The new contract, signed a few months later as part of an intergovernmental agreement, is accompanied by an "offset" clause, ie part of the amount of the acquisition must be reinvested. in the form of industrial offsets in India. For this contract, they will be unusually high: half of the amount, about 4 billion euros. However, the minimum threshold set by the Indian law is 30% for defense contracts worth more than 250 million euros.
The question of the choice of the partner
Another surprise: the choice of the Indian partner of Dassault, unveiled in October 2016. The Reliance group, owned by Anil Ambani, has no experience in the aeronautics sector, let alone in the military aviation, even if he says he is interested since 2015. French side, it emphasizes that "few Indian actors were the size sufficient to ally with Dassault".
How France has cleared the tax debt of an Indian industrialist: Le Monde
Julien Bouissou, Anne Michel | Comment la France a effacé la dette fiscale d’un industriel indien associé de Dassault |13 April 2019 | Le Monde Translated from the French, using Google Translate.
How France has cleared the tax debt of an Indian industrial associate of Dassault
Anil Ambani benefited from a cancellation of more than 140 million euros in 2015, when Dassault negotiated the sale of Rafale to India.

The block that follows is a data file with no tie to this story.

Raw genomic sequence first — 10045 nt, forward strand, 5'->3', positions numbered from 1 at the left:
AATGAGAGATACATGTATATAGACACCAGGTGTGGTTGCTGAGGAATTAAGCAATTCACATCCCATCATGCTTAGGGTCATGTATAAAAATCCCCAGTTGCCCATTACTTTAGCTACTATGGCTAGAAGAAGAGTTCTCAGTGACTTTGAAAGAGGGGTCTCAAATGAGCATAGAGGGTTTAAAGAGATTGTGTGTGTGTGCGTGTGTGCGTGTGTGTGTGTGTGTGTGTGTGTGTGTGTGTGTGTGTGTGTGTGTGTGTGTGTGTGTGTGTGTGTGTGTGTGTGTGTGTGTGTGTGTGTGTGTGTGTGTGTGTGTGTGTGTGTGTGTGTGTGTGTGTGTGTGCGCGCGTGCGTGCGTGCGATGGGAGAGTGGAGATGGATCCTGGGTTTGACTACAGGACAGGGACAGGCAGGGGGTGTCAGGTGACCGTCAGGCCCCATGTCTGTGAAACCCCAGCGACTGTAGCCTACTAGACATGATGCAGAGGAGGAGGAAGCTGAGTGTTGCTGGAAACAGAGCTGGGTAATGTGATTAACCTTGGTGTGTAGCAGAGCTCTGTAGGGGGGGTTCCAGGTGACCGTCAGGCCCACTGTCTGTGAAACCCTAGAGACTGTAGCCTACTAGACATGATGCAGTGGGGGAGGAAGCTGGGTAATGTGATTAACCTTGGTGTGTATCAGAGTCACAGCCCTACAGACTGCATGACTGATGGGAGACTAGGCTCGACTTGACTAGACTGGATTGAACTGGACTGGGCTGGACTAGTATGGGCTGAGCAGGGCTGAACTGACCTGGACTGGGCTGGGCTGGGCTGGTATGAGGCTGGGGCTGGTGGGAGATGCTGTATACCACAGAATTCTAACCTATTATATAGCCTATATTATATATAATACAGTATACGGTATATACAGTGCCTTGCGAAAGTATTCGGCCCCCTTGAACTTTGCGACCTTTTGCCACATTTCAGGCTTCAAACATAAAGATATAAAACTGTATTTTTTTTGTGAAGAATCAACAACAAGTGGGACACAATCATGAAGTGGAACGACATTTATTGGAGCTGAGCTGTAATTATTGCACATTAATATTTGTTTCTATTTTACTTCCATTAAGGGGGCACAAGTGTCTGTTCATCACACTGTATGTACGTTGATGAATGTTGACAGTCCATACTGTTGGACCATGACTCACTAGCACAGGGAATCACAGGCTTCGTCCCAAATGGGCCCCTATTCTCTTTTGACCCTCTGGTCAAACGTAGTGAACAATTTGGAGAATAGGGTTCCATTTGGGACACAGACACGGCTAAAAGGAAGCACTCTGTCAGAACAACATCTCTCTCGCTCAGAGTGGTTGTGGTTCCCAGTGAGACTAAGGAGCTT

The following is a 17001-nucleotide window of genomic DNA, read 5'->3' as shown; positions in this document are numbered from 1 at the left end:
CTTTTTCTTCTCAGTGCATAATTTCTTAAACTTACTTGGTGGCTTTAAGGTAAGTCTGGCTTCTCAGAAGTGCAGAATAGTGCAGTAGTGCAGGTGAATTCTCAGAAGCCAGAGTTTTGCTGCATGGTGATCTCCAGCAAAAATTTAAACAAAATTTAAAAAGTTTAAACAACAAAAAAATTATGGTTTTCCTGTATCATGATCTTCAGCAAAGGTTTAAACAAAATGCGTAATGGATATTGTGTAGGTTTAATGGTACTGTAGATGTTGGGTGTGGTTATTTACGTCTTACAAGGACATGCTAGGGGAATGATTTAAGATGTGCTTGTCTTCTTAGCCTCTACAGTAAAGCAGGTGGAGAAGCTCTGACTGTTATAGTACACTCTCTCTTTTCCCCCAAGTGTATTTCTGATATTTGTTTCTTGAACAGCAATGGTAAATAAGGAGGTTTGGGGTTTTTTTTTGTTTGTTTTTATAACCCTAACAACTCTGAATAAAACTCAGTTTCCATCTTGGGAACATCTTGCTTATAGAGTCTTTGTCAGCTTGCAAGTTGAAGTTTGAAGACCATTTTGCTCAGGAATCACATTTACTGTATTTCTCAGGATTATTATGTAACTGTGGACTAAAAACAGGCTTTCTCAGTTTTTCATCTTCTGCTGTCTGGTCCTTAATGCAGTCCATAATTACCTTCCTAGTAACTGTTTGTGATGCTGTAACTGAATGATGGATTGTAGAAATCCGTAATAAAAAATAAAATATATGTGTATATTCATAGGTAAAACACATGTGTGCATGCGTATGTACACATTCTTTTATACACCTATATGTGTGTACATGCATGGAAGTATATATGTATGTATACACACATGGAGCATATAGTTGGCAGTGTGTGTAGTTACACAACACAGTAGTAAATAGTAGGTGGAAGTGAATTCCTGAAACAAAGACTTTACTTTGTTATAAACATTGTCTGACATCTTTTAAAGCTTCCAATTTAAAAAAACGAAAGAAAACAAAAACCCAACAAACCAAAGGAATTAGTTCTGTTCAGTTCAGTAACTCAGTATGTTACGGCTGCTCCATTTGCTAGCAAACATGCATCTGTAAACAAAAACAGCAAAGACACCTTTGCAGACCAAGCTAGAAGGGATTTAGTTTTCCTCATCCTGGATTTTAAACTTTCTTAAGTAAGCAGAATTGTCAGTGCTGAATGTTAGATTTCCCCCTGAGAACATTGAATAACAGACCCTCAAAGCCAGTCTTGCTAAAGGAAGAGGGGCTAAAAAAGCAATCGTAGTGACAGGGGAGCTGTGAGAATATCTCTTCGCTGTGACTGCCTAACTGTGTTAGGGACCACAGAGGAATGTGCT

The man at the heart of the "Rafale affair", which has shaken India for months, is a powerful Indian industrialist whose fortune is estimated at $ 1.9 billion (€ 1.68 billion).
Anil Ambani is at the same time one of the main beneficiaries of this sale of thirty-six French combat aircraft of Dassault Aviation to India.
In France, the anti-corruption NGO Sherpa filed a complaint, on October 26, 2018, with the National Financial Office (PNF), to request the opening of an investigation into the suspicions of corruption and trading in influence surrounding this transaction. . According to information from Le Monde, France has canceled a tax recovery of a total amount of 143.7 million euros, yet claimed for years, in favor of a French company belonging to the group Reliance Communications Anil Ambani. The dispute was settled between February and October 2015, at a time when India and France were negotiating the sale of thirty-six combat aircraft.